before i even know what graphic design was, i remember the first time i was really moved by it. it was my first trip to new york in the late seventies. my mom and i went to visit my aunt, who was living in a tiny manhattan apartment. she loved shopping around the city, and that meant taking the subway. she bought us some tokens (this was the pre-metrocard days), and as we headed into the station, the first thing i noticed was a diagram of stringy multicolor lines. i got one from the station agent, and poured over it for hours at home. i didn’t realize that many people thought it was a gross misrepresentation of their city, but in those lines, i saw something interesting. a city with so many people and so places to get to, a seemingly overwhelming place was rendered almost manageable in simple lines and dots. once i memorized the map (at least the parts i needed/wanted to know), i could get around the city like a native, which is always the goal for an out-of-towner.
flash forward to college, and i’m discovering this new-to-me field of graphic design, sitting in a classroom learning about modernist design and two of its biggest leaders, leila and massimo vignelli. designers of not only brand marks for american airlines, knoll, and bloomingdale’s and brochures for the national park service, but the designers of the map that started my love affair with graphic design.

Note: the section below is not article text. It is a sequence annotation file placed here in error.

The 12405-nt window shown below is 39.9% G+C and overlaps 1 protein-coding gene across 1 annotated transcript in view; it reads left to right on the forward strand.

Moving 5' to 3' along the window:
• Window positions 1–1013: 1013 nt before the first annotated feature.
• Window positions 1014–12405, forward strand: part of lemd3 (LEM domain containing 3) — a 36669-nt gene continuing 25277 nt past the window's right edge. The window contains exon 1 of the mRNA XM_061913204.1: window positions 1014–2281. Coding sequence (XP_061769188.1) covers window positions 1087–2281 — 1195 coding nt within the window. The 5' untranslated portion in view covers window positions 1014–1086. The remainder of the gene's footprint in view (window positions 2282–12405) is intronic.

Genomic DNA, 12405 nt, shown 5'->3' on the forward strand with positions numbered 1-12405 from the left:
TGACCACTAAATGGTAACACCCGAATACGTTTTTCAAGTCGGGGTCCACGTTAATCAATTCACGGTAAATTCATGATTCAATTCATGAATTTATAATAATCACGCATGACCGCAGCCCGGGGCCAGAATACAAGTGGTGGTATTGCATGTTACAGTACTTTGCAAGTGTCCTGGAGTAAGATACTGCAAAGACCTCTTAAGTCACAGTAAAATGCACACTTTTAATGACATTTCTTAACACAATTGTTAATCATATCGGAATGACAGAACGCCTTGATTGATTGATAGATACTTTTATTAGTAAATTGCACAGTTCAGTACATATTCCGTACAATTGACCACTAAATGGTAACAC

a few weeks ago, i was reading gothamist and saw that luca vignelli was requesting that people send letters to his gravely ill father to let him know how he influenced them. i sent a postcard, telling the story i did above. i’m sure i’m not the only person who was inspired to become a designer based on his subway design, and i’m not even sure if luca ever read my postcard to him, but i thought he should know. his “spaghetti lines,” (as he called them) guided me to the path i’m on now.
vignelli passed away yesterday at the age of 83. pentagram partner michael beirut worked for vignelli associates for ten years and wrote a touching tribute on design observer.
p.s. another one of my influences, maya angelou, passed away today at the age of 86. my parents insisted that i read her memoirs as a child and i followed that by continuing to read her books into my adult life. she endured many highs and lows, but as she said in this famous quote, “i can be changed by what happens to me, but i refuse to be reduced by it.” read robin givhan’s tribute and the new york times obituary.
photos via nymag, vignelli associates, aiga, theverge.com